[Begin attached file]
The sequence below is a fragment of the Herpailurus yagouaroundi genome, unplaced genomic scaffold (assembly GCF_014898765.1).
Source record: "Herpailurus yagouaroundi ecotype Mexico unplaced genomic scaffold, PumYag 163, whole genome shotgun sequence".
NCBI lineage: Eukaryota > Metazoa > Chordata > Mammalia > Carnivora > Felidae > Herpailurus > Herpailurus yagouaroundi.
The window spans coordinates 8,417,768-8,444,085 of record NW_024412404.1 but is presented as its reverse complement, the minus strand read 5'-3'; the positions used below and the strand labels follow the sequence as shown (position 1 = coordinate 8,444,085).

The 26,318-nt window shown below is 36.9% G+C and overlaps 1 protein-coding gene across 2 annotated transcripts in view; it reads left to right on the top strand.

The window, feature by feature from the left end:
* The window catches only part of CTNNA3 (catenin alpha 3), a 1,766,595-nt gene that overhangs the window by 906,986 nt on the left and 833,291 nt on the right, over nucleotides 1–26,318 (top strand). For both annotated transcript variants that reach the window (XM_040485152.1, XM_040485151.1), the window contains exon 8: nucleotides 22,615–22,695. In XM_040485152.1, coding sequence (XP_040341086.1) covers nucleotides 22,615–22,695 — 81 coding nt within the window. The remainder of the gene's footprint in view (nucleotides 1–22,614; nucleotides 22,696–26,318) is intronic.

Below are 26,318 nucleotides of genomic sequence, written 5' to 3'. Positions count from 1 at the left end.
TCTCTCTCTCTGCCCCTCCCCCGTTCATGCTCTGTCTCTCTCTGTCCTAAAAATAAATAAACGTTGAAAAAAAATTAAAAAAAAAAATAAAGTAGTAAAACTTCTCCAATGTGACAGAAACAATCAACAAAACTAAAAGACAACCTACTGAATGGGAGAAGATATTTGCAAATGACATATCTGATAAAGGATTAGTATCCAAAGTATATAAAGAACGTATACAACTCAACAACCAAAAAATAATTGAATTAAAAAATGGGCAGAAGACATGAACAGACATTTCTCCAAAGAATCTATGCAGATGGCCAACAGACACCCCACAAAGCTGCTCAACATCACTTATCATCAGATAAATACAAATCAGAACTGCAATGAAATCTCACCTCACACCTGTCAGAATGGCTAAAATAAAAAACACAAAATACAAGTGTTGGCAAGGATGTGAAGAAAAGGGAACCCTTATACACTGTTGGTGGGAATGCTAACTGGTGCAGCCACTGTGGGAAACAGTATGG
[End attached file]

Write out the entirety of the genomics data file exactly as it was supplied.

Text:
The sequence below is a fragment of the Herpailurus yagouaroundi genome, unplaced genomic scaffold (assembly GCF_014898765.1).
Source record: "Herpailurus yagouaroundi ecotype Mexico unplaced genomic scaffold, PumYag 163, whole genome shotgun sequence".
NCBI lineage: Eukaryota > Metazoa > Chordata > Mammalia > Carnivora > Felidae > Herpailurus > Herpailurus yagouaroundi.
The window spans coordinates 8,417,768-8,444,085 of record NW_024412404.1 but is presented as its reverse complement, the minus strand read 5'-3'; the positions used below and the strand labels follow the sequence as shown (position 1 = coordinate 8,444,085).

The 26,318-nt window shown below is 36.9% G+C and overlaps 1 protein-coding gene across 2 annotated transcripts in view; it reads left to right on the top strand.

The window, feature by feature from the left end:
* The window catches only part of CTNNA3 (catenin alpha 3), a 1,766,595-nt gene that overhangs the window by 906,986 nt on the left and 833,291 nt on the right, over nucleotides 1–26,318 (top strand). For both annotated transcript variants that reach the window (XM_040485152.1, XM_040485151.1), the window contains exon 8: nucleotides 22,615–22,695. In XM_040485152.1, coding sequence (XP_040341086.1) covers nucleotides 22,615–22,695 — 81 coding nt within the window. The remainder of the gene's footprint in view (nucleotides 1–22,614; nucleotides 22,696–26,318) is intronic.

Below are 26,318 nucleotides of genomic sequence, written 5' to 3'. Positions count from 1 at the left end.
TCTCTCTCTCTGCCCCTCCCCCGTTCATGCTCTGTCTCTCTCTGTCCTAAAAATAAATAAACGTTGAAAAAAAATTAAAAAAAAAAATAAAGTAGTAAAACTTCTCCAATGTGACAGAAACAATCAACAAAACTAAAAGACAACCTACTGAATGGGAGAAGATATTTGCAAATGACATATCTGATAAAGGATTAGTATCCAAAGTATATAAAGAACGTATACAACTCAACAACCAAAAAATAATTGAATTAAAAAATGGGCAGAAGACATGAACAGACATTTCTCCAAAGAATCTATGCAGATGGCCAACAGACACCCCACAAAGCTGCTCAACATCACTTATCATCAGATAAATACAAATCAGAACTGCAATGAAATCTCACCTCACACCTGTCAGAATGGCTAAAATAAAAAACACAAAATACAAGTGTTGGCAAGGATGTGAAGAAAAGGGAACCCTTATACACTGTTGGTGGGAATGCTAACTGGTGCAGCCACTGTGGGAAACAGTATGG